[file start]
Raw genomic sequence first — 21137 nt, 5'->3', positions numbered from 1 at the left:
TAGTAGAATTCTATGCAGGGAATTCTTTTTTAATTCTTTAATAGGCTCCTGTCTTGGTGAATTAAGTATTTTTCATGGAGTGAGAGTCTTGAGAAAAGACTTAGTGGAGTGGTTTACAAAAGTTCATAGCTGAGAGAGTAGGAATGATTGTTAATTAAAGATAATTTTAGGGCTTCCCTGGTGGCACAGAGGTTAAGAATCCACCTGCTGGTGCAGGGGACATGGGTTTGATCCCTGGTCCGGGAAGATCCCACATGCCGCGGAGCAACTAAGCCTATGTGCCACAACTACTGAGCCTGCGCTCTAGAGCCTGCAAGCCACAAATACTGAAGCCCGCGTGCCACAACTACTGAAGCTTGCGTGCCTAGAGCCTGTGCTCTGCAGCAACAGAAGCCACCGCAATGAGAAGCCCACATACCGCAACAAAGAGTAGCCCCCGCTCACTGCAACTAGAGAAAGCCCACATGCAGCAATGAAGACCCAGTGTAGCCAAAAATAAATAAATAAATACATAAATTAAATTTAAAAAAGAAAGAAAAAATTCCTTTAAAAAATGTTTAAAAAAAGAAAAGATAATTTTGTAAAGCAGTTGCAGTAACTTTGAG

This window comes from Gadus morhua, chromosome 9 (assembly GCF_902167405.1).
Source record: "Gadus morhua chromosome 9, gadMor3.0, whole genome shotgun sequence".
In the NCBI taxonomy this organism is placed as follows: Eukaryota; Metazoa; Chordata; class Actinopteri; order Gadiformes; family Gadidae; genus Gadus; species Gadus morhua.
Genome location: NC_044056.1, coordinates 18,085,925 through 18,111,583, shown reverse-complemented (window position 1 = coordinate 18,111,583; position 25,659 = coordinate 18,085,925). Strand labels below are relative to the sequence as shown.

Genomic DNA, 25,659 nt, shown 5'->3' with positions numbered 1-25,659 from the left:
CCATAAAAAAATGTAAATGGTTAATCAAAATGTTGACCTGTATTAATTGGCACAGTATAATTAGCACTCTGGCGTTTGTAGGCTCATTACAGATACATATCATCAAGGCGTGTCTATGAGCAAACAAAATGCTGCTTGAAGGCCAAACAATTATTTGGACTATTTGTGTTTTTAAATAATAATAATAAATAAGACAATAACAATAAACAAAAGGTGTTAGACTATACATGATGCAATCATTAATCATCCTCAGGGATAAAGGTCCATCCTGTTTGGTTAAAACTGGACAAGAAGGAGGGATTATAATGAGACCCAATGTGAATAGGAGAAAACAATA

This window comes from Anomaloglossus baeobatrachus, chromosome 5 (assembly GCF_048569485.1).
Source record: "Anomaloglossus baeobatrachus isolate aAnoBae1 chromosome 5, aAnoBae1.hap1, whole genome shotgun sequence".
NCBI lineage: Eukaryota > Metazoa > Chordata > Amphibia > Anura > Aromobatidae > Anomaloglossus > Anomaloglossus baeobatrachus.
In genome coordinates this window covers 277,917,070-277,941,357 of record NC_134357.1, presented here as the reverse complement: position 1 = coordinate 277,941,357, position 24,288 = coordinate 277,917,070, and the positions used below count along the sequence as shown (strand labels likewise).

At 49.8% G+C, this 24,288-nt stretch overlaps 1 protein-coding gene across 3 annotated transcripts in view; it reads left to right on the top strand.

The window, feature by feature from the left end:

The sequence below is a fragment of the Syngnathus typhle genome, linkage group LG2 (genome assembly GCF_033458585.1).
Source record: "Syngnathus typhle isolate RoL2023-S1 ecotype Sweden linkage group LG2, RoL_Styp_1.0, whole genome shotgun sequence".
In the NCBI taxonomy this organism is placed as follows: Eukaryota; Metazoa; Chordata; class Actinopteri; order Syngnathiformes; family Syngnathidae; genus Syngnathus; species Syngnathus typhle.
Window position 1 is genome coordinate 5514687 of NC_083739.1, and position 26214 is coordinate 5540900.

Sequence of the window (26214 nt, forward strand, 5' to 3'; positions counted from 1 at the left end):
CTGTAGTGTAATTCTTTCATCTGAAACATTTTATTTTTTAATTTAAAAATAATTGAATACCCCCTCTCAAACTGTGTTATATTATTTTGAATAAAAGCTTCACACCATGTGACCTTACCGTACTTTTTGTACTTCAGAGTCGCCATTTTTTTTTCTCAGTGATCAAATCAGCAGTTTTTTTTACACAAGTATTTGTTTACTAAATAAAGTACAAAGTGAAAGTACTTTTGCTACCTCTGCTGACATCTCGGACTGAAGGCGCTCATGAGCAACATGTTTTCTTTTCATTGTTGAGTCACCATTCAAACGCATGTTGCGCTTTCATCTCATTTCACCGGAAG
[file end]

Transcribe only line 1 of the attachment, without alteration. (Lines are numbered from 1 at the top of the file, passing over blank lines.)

Raw genomic sequence first — 21137 nt, 5'->3', positions numbered from 1 at the left: